Lessons on display at Maine graduations

Late May to early June is a wonderful time to live in Maine, because before we welcome the millions of tourists to “Vacationland,” those of us lucky enough to call Maine home get to celebrate graduation season. This time lets communities come together to celebrate our young (and sometimes not so young) people on their accomplishments.

I’ve spent the past several weekends crisscrossing the state, speaking to high school graduates from Jackman to Calais and college graduates from USM in Portland to UMPI in Presque Isle about the lessons I’ve learned over my career – and at each of these stops, I’ve had three important observations that I’d like to share with you.

First: you’re never too old to learn. This is a message I share with each of the high school graduating classes I speak to, because it’s an important one. A young student who just completed high school might think they’re finished with their education, but that’s just not the case; our society is at its best when it is filled with curious, engaged citizens. Fortunately, we have many of them. I met several of these lifelong learners during this last month; first in Portland, where I spoke to graduates of the University of Southern Maine who had served our nation in the Armed Forces before pursuing their college education, and then in Jay, where I spoke to graduates of Spruce Mountain Adult Education who had received high school equivalencies, become certified medical assistants or graduated from a college transitions program.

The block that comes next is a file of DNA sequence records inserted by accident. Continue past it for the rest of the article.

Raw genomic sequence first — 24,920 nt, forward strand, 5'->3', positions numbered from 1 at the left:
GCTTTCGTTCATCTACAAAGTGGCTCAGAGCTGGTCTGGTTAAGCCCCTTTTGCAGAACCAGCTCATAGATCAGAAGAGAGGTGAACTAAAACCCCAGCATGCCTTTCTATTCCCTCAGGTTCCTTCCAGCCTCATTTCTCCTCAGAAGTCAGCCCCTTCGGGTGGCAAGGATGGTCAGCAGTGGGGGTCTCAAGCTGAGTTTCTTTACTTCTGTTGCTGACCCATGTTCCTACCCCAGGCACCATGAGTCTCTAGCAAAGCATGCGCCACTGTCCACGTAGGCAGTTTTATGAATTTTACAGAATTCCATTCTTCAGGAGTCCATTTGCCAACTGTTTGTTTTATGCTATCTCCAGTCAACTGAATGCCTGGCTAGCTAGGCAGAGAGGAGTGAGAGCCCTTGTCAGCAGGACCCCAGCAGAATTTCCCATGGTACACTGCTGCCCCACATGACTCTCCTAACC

These are people with life experience (one of the grads at Spruce Mountain was 85 years old) but they still pursued opportunities to grow in order to provide for their families and make an impact on their communities. They embody the idea of a lifelong learner, and set an example for how each of us can always strive to expand our possibilities.

Second: Maine communities are truly second-to-none. Now, I have this thought often — but it’s especially true for graduations. During these ceremonies, I try to address my remarks at the students, but it’s also clear that the achievement doesn’t belong to them alone: it’s also a victory for the parents who’ve sacrificed to ensure their kids can learn, the teachers who’ve worked for years to educate them, the support staff who’ve sought to create a positive learning environment, and the surrounding residents who’ve supported them all. And the communities do show up in force: at the Forest Hills High School graduation in Jackman, hundreds of people came out to see 11 students graduate; at Bangor High School, they nearly filled the Cross Center. They say it takes a village — and during graduations, the whole village comes out to celebrate.

Third, and finally: if the students I’ve met are any indication, our state is in excellent hands. Over this last month I’ve been to nearly every corner of our state and found an abundance of bright, energetic young people in each place. At a time when Maine’s population is aging and our state is facing a shortage of workers, our young people are the most important resource our state has – and whether their next steps are the workforce, a trade school or a college, I’m confident that these young Maine people will be making great contributions to our state very soon.

So to close, I will address our graduates of our state who I did not have the pleasure to speak to in person this year. To each and every one of you: Maine is proud of you. Keep learning, keep working within your community, and keep at it — you’re the future, and we can’t wait to see what you do next.

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